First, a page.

* Personal treatment. One manager's or supervisor's performance will not be compared to another's. Evaluations will be based on individual productivity. The focus will be on measurable results and accountability.

Rather than using the traditional performance appraisal forms, which are limited to numbered rating scales and predetermined categories, laboratory management will tell employees verbally how they are doing. To help facilitate constructive discussion at such evaluation meetings, we have developed a list that can be used as a guideline in measuring the proficiency of middle management.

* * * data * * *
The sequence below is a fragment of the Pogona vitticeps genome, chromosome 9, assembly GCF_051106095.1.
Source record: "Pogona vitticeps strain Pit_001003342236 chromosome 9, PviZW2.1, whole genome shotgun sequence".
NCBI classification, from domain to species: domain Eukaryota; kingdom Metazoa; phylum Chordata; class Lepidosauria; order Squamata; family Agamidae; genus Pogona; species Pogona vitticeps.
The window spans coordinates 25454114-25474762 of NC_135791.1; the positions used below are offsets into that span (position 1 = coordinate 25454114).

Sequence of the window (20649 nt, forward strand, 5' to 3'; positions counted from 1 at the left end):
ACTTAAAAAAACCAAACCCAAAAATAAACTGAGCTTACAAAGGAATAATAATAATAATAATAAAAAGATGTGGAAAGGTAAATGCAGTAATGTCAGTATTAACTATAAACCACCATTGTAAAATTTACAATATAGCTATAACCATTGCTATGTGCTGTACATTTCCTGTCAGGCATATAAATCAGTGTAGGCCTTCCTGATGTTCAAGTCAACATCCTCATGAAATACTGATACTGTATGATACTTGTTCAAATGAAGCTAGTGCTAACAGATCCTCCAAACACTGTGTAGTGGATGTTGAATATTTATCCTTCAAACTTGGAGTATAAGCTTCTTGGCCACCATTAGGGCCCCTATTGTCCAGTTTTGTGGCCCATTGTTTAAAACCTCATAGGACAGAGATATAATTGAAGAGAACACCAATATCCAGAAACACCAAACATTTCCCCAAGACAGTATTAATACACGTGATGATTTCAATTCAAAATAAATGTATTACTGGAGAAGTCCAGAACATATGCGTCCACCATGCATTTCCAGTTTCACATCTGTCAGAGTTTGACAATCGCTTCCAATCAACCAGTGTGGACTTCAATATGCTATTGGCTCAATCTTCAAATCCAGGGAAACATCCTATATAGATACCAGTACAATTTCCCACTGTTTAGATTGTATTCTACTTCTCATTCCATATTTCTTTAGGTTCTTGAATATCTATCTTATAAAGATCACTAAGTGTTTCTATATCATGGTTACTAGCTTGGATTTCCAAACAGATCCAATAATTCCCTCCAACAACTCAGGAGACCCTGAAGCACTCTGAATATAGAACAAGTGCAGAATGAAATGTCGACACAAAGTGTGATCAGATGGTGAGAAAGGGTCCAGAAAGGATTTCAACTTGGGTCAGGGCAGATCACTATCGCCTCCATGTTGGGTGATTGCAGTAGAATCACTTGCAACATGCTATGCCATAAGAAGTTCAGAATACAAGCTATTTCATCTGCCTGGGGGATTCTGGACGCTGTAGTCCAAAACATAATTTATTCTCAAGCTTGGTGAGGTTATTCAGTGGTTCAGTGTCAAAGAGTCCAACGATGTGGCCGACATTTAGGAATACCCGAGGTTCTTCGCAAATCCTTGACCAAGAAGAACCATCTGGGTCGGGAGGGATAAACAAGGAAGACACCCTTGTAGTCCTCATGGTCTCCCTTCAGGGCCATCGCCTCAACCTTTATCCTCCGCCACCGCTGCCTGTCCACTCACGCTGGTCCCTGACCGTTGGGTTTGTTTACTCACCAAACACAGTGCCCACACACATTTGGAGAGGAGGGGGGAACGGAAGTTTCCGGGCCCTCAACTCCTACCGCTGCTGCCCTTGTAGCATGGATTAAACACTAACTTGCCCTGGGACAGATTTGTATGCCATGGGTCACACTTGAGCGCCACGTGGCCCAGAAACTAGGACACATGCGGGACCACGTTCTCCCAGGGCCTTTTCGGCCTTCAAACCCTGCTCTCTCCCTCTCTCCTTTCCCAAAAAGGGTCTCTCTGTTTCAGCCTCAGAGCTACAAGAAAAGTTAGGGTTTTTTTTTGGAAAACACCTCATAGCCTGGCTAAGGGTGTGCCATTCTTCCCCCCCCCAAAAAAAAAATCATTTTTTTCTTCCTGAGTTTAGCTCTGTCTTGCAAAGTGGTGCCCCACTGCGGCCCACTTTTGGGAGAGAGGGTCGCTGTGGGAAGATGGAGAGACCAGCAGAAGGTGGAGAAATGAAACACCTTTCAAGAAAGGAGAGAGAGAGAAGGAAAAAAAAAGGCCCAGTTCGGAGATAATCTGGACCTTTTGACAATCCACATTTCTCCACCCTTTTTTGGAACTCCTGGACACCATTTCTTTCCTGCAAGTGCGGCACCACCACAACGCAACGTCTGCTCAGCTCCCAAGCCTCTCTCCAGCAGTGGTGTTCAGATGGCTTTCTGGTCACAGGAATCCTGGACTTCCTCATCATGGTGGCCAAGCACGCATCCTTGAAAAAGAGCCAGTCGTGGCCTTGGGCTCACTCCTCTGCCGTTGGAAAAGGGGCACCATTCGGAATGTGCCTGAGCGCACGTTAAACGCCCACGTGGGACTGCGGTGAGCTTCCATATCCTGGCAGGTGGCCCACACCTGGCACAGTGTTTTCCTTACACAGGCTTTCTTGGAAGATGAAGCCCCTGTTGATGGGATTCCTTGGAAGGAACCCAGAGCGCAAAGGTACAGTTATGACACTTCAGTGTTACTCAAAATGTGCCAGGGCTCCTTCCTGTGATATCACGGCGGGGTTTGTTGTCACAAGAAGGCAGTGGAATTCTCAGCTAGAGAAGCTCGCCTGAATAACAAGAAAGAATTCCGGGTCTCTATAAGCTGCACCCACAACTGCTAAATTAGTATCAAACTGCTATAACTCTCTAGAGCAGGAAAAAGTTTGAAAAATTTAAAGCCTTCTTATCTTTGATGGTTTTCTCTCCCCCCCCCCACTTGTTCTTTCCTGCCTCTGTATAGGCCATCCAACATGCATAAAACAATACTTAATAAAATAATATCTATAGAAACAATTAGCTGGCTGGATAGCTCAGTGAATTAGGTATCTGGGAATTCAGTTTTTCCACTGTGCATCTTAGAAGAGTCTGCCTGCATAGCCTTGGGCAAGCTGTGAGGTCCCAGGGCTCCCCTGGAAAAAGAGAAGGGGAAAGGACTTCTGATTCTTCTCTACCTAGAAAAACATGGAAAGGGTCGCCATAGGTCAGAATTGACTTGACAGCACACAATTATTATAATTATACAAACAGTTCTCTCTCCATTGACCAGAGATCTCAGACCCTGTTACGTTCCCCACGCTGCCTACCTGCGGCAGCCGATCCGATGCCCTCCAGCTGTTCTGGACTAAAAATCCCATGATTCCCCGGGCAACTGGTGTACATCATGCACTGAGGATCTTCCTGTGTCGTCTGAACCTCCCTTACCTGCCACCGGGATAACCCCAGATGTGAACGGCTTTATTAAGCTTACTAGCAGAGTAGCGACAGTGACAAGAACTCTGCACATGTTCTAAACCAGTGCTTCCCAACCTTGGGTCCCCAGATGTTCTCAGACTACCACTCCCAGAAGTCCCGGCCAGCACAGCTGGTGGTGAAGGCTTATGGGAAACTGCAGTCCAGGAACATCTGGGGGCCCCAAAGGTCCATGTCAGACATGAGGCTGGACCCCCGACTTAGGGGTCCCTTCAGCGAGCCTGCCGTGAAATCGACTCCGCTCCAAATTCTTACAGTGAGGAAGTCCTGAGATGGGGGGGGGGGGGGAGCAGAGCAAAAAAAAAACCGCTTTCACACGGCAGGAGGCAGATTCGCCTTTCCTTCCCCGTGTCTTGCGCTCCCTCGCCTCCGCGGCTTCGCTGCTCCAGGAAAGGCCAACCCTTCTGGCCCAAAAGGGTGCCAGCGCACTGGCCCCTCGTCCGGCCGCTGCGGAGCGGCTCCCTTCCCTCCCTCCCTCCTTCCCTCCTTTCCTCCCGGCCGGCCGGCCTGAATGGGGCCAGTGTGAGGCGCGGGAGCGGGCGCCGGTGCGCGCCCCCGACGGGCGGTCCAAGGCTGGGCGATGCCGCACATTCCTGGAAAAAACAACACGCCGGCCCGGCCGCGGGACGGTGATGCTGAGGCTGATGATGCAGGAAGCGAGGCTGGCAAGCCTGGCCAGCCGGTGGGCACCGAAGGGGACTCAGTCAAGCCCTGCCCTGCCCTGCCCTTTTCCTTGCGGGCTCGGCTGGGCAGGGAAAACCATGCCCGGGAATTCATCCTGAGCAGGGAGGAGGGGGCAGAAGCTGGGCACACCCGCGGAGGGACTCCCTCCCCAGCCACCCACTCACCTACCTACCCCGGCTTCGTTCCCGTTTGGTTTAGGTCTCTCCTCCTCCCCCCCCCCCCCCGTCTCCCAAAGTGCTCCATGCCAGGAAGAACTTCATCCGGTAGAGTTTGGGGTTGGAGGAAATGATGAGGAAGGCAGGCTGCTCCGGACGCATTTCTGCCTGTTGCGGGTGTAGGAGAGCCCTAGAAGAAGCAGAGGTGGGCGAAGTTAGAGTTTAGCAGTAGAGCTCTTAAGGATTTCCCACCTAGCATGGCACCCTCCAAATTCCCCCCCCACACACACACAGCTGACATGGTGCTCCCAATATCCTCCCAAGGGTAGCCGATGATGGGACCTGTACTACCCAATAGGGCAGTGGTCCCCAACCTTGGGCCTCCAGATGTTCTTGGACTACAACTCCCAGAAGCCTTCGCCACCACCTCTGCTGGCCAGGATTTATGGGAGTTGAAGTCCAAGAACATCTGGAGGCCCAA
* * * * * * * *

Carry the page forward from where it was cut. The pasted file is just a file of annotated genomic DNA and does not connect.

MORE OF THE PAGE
* Split appraisals. Managerial performance and promotability should not be considered during the same review but evaluated at separate meetings. Otherwise, job potential is likely to be given more consideration than present job performance. Improving performance within the current position should be the first goal.

* Looking ahead. The clinical laboratory must focus on the future rather than on past shortcomings. Managers and directors will work together to initiate new technologies and procedures as they continually seek ways to improve the laboratory.

In the clinical laboratory that is about to embark on a new kind of testing, such as probes, flow cytometry, or cytogenetics, the director will rely heavily on the manager to research and help decide what resources will be needed for a smooth transition, including a full cost assessment.